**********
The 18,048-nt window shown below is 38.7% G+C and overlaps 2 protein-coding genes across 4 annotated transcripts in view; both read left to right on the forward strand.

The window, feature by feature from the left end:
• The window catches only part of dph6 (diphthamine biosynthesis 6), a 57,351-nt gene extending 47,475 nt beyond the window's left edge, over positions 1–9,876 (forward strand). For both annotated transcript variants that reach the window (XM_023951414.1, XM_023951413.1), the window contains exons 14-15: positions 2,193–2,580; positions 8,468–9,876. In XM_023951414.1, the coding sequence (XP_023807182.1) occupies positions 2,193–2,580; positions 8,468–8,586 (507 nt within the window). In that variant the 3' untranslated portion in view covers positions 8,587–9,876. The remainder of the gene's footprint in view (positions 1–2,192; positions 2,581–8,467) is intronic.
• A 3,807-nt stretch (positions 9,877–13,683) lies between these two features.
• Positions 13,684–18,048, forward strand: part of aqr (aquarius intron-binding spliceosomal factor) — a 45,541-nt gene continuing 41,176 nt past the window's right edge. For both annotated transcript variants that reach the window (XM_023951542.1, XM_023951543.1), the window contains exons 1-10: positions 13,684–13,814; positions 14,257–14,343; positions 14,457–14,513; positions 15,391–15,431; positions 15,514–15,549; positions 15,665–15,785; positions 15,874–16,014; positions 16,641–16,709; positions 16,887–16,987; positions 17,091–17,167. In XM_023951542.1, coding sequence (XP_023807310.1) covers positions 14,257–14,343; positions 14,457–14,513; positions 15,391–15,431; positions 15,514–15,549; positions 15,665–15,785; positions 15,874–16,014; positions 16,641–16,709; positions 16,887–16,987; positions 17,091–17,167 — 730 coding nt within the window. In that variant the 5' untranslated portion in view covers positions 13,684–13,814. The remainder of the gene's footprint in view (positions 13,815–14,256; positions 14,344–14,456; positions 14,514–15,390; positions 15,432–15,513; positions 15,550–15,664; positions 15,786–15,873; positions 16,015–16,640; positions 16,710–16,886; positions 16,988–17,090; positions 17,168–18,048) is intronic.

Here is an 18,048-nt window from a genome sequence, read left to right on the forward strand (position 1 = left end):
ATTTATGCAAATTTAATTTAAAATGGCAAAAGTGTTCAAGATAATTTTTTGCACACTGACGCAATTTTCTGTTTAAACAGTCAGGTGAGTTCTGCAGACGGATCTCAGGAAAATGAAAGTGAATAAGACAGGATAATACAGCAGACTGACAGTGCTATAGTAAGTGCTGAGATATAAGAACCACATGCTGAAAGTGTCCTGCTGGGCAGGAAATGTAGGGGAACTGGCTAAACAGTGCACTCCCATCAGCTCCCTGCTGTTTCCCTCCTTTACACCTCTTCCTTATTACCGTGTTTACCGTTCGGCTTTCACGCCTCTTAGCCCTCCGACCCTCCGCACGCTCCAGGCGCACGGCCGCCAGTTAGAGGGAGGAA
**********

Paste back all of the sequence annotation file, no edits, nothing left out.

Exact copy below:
The 18,048-nt window shown below is 38.7% G+C and overlaps 2 protein-coding genes across 4 annotated transcripts in view; both read left to right on the forward strand.

The window, feature by feature from the left end:
• The window catches only part of dph6 (diphthamine biosynthesis 6), a 57,351-nt gene extending 47,475 nt beyond the window's left edge, over positions 1–9,876 (forward strand). For both annotated transcript variants that reach the window (XM_023951414.1, XM_023951413.1), the window contains exons 14-15: positions 2,193–2,580; positions 8,468–9,876. In XM_023951414.1, the coding sequence (XP_023807182.1) occupies positions 2,193–2,580; positions 8,468–8,586 (507 nt within the window). In that variant the 3' untranslated portion in view covers positions 8,587–9,876. The remainder of the gene's footprint in view (positions 1–2,192; positions 2,581–8,467) is intronic.
• A 3,807-nt stretch (positions 9,877–13,683) lies between these two features.
• Positions 13,684–18,048, forward strand: part of aqr (aquarius intron-binding spliceosomal factor) — a 45,541-nt gene continuing 41,176 nt past the window's right edge. For both annotated transcript variants that reach the window (XM_023951542.1, XM_023951543.1), the window contains exons 1-10: positions 13,684–13,814; positions 14,257–14,343; positions 14,457–14,513; positions 15,391–15,431; positions 15,514–15,549; positions 15,665–15,785; positions 15,874–16,014; positions 16,641–16,709; positions 16,887–16,987; positions 17,091–17,167. In XM_023951542.1, coding sequence (XP_023807310.1) covers positions 14,257–14,343; positions 14,457–14,513; positions 15,391–15,431; positions 15,514–15,549; positions 15,665–15,785; positions 15,874–16,014; positions 16,641–16,709; positions 16,887–16,987; positions 17,091–17,167 — 730 coding nt within the window. In that variant the 5' untranslated portion in view covers positions 13,684–13,814. The remainder of the gene's footprint in view (positions 13,815–14,256; positions 14,344–14,456; positions 14,514–15,390; positions 15,432–15,513; positions 15,550–15,664; positions 15,786–15,873; positions 16,015–16,640; positions 16,710–16,886; positions 16,988–17,090; positions 17,168–18,048) is intronic.

Here is an 18,048-nt window from a genome sequence, read left to right on the forward strand (position 1 = left end):
ATTTATGCAAATTTAATTTAAAATGGCAAAAGTGTTCAAGATAATTTTTTGCACACTGACGCAATTTTCTGTTTAAACAGTCAGGTGAGTTCTGCAGACGGATCTCAGGAAAATGAAAGTGAATAAGACAGGATAATACAGCAGACTGACAGTGCTATAGTAAGTGCTGAGATATAAGAACCACATGCTGAAAGTGTCCTGCTGGGCAGGAAATGTAGGGGAACTGGCTAAACAGTGCACTCCCATCAGCTCCCTGCTGTTTCCCTCCTTTACACCTCTTCCTTATTACCGTGTTTACCGTTCGGCTTTCACGCCTCTTAGCCCTCCGACCCTCCGCACGCTCCAGGCGCACGGCCGCCAGTTAGAGGGAGGAA